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Northern Arabian Shield shear zones: strain analysis comparison

  • Haitham M. BaggaziEmail author
  • Wadee A. AlKashghari
  • Abdelhamid Elfakharani
  • Mohamed Matsah
  • Mohamed K. El-Shafei
AGIC 2017
  • 61 Downloads
Part of the following topical collections:
  1. Geology of North Africa and Mediterranean regions

Abstract

Ajjaj-Qazaz-Hanabiq shear zones (AQH-SZ) are ductile to semi-ductile shear zones that are located within the Midyan terrane in the northwestern part of the Arabian Shield. They expose Neoproterozoic rock assemblages that comprise an elongated ridge of ophiolitic rocks, arc-metavolcanics, and contemporary arc-related intrusions. They are unconformably overlain by the post-amalgamation molasses-type sediments and finally intruded by late- to post-tectonic intrusions. The strain analysis results of the AQH-SZ are consistent with no significant differences. The average of RsXZ values in the three shears ranges from 2 to 2.22, while the RsYZ average ranges from 1.7 to 1.9. The average of stretching in the three shears ranges from 34 to 42%, while the shortening ranges from 33 to 37%. The stretching direction is oriented parallel to the shear trends; WNW directions in the Ajjaj and Qazaz shear zones, and NNE direction in the Hanabiq shear zone. The change in direction of stretching is suggested to be due to the exhumation of gneissic cores which also might have caused the presence of a local dextral sense in Hanabiq shear zone. Based on the similarity in the strain analysis results and the absence of overprinting relationships at the conjunction areas of the three shears, it is concluded that the three shears are one major shear.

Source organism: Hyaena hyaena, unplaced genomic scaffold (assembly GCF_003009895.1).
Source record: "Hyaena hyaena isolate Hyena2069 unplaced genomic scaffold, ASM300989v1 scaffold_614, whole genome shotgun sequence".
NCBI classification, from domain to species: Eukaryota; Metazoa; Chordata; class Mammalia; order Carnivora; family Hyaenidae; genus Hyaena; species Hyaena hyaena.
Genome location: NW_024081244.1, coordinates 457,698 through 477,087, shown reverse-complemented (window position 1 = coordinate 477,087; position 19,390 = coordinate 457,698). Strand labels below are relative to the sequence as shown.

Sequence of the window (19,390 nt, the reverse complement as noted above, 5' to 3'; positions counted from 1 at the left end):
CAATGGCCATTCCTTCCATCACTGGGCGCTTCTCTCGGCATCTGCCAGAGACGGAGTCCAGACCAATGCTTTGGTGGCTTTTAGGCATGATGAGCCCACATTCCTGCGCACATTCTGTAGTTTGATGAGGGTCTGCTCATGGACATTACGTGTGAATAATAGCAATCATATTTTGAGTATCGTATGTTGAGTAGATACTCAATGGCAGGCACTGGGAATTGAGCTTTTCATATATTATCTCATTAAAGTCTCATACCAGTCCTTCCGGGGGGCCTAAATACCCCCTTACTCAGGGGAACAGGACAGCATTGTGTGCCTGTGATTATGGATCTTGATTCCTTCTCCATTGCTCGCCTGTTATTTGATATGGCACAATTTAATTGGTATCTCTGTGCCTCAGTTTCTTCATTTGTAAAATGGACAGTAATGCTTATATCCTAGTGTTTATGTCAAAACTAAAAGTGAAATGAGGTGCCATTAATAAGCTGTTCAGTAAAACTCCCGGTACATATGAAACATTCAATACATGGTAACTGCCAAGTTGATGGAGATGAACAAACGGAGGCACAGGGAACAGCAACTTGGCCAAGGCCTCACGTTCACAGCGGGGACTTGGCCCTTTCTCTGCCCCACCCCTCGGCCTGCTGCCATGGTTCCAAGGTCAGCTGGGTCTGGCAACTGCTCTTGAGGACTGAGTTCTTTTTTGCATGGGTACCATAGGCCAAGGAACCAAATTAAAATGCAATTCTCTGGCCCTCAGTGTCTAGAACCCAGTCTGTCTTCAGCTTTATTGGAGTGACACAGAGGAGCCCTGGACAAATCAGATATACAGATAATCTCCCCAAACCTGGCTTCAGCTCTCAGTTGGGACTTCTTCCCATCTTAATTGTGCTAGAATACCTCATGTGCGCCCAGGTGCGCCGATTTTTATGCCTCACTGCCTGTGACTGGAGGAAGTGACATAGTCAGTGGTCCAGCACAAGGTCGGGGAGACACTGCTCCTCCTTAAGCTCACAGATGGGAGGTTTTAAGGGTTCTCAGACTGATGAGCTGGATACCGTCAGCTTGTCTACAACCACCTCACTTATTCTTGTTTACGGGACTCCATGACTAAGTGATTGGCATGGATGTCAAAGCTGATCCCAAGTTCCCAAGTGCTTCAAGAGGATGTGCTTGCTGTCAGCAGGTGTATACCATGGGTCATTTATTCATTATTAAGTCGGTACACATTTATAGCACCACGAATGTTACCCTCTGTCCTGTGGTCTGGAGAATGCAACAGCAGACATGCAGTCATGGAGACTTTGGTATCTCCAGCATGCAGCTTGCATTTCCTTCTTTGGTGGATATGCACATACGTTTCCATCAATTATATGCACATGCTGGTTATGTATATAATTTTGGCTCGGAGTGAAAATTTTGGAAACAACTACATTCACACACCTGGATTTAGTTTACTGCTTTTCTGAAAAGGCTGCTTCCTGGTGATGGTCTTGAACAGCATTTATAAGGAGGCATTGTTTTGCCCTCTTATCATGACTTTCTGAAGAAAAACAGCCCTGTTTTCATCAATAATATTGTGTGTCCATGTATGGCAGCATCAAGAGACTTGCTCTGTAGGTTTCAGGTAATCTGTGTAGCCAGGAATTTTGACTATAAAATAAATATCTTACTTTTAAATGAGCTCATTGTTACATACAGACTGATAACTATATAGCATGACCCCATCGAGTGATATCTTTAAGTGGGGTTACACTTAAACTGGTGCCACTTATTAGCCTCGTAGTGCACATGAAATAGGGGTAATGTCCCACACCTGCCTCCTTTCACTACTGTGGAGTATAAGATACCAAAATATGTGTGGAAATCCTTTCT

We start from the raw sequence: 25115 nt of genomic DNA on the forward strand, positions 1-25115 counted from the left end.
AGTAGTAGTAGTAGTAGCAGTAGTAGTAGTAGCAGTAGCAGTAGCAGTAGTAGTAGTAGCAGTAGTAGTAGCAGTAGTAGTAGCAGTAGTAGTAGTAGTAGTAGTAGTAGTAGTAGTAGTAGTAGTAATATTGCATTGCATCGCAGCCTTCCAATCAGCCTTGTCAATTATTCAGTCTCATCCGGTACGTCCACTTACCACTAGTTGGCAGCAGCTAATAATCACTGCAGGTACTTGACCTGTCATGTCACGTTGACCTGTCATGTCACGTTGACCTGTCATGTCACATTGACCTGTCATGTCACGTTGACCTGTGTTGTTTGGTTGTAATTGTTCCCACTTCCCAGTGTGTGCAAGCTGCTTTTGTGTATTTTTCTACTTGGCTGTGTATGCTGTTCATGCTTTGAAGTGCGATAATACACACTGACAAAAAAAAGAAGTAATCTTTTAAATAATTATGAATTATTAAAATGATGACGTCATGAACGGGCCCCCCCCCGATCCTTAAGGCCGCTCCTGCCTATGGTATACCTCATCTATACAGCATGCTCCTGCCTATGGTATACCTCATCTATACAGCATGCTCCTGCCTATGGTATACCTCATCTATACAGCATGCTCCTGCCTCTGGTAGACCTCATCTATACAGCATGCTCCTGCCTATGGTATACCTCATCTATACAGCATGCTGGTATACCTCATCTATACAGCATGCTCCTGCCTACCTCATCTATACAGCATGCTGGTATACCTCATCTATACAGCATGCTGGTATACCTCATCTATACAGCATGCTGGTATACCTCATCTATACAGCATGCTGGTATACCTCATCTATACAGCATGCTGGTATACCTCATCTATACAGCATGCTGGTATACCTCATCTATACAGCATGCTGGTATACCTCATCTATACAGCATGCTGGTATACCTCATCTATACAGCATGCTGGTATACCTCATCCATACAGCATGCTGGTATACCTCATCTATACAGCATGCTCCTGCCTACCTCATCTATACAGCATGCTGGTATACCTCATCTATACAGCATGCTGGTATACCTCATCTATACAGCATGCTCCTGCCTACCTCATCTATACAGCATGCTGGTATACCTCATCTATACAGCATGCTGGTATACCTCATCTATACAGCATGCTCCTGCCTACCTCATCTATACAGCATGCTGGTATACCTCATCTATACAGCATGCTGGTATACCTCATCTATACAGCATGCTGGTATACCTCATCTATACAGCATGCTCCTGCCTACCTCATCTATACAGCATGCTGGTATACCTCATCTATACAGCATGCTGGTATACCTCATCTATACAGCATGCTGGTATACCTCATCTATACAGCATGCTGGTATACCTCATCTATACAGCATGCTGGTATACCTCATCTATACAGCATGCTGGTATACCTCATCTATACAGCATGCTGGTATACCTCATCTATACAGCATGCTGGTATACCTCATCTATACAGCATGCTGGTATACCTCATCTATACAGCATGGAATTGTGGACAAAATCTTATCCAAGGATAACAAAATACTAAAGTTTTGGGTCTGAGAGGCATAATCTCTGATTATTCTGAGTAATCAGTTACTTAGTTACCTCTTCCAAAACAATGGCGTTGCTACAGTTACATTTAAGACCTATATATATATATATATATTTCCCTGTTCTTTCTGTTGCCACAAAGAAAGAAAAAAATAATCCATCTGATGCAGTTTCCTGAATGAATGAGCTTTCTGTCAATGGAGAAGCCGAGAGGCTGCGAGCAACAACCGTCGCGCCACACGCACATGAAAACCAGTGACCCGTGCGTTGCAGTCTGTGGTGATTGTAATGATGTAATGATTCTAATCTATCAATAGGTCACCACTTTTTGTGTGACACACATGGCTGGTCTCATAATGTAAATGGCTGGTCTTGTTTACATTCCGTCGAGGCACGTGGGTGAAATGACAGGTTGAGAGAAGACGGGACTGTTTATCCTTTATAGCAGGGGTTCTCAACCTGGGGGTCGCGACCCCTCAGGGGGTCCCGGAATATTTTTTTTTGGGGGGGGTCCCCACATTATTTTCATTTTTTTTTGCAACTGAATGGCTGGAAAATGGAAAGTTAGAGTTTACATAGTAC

Keywords

Qazaz-Ajjaj-Hanabiq shear zones Najd fault system Strain analyses Exhumation of the core complex Shear sense indictors 

Notes

Acknowledgments

The authors acknowledge with thanks King Abdulaziz University for technical and financial support. The authors would like to thank the Saudi Geological Survey, for all kinds of support and help during the field works of this study. Special thanks to Prof. El-Sawy and Dr. Masrouhi for their incredible help and support. Thanks are also due to the guest editor Dr. Khomsi and the two anonymous reviewers for their constructive comments and suggestions. StrainCalculator v3.2 software of Dr. Rod Holcombe, and EllipseFit 3.2.2 software of Dr. Frederick Vollmer were used in this study. 

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Copyright information

© Saudi Society for Geosciences 2019

Authors and Affiliations

  1. 1.Structural Geology and Remote Sensing Department, Faculty of Earth SciencesKing Abdulaziz UniversityJeddahSaudi Arabia
  2. 2.Geological Survey DepartmentSaudi Geological SurveyJeddahSaudi Arabia
  3. 3.Geology Department, Faculty of ScienceAswan UniversityAswanEgypt
  4. 4.Geology Department, Faculty of ScienceSuez Canal UniversityIsmailiaEgypt

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